Leicester pop up shop in Highcross addresses dementia for annual awareness week

By Nathan Rodrigues

Dementia shop

A pop up shop in Leicester’s Highcross centre was opened by the Alzheimer’s Society, to mark Dementia Awareness Week 2017.

The event took place last week during 11am-4pm, from 16-17th May, as the charity provided further information and support on dementia, including details on available services.

There were also various activities for people to get involved with, such as writing personal messages for their loved ones on ‘forget me not’ flowers or on a memory tree display, while a living room setting was also created  for older people affected by the condition to reminisce about past memories.

 

Michelle Larke, Leicester Services Manager for the Alzheimer’s Society, said joining forces with their partners like Leicestershire County Council and the Leicestershire and Rutland Dementia Action Alliance was important to increase awareness.

She said: “We thought it was definitely worthwhile returning to the Highcross, in giving us a visible presence to do these dementia awareness activities.

“The awareness week is one of our flagship events but we are trying to work in collaboration with our partners as a way of spreading the message, to allow other diverse organisations and communities to get involved in raising awareness about dementia.”

Dementia Awareness Week is an annual event which runs from 15th– 21st May, as the pop up shop in Leicester featured a therapeutic bhangra demonstration led by DMU’s Senior Lecturer in Health and Social Care Karan Jutlla, as part of the programme of activities.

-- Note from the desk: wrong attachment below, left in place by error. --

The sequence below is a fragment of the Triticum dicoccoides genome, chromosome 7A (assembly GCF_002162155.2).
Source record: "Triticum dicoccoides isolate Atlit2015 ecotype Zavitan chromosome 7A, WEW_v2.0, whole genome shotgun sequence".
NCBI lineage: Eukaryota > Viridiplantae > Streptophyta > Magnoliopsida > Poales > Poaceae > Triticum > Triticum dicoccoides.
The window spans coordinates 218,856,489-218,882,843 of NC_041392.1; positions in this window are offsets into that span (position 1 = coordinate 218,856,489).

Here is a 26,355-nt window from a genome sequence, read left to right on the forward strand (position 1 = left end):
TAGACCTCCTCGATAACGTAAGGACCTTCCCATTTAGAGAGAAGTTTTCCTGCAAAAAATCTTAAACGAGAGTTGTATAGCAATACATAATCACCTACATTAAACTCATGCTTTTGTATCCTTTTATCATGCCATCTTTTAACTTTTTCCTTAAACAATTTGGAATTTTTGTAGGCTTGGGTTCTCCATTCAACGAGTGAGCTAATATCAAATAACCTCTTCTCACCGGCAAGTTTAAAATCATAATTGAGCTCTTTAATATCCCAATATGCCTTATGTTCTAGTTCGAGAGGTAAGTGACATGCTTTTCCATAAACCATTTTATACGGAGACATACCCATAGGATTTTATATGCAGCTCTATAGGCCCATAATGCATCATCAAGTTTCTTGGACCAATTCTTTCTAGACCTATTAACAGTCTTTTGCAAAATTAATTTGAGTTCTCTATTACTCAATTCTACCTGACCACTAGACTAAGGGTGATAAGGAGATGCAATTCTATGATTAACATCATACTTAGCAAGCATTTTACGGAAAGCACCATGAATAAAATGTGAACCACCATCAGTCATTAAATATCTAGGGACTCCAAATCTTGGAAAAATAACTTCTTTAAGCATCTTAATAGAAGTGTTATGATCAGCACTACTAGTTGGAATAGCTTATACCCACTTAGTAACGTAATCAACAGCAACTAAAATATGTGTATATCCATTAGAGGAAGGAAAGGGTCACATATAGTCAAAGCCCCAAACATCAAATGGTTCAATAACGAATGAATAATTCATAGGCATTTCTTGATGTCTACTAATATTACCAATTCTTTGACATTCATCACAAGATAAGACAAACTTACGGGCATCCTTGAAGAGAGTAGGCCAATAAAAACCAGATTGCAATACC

The shop not only aimed to educate people, but also challenge negative perceptions about the condition.

Alex Preston, who was diagnosed with young onset dementia but has gone on to become an ambassador for the Alzheimer’s Society and a dementia champion, believes even though attitudes are changing, there is still a ‘lot more work’ to do.

He said: “The biggest misunderstanding is people assume as soon as they hear the word dementia that somebody cannot do anything, which is wrong because these people can live well and communicate.

“People like myself and others are going out, trying to change this perception because most people are touched by dementia at some point in their life so being involved hopefully will make things better in the end for other people.”

Picture1

This graph shows the projected rise in the number of people affected by dementia in the UK (Source: Prince, M et al (2014) Dementia UK: Update Second Edition report produced by King’s College London and the London School of Economics for the Alzheimer’s Society)

For more information on dementia and the Alzheimer’s Society, you can log onto:  https://www.alzheimers.org.uk/

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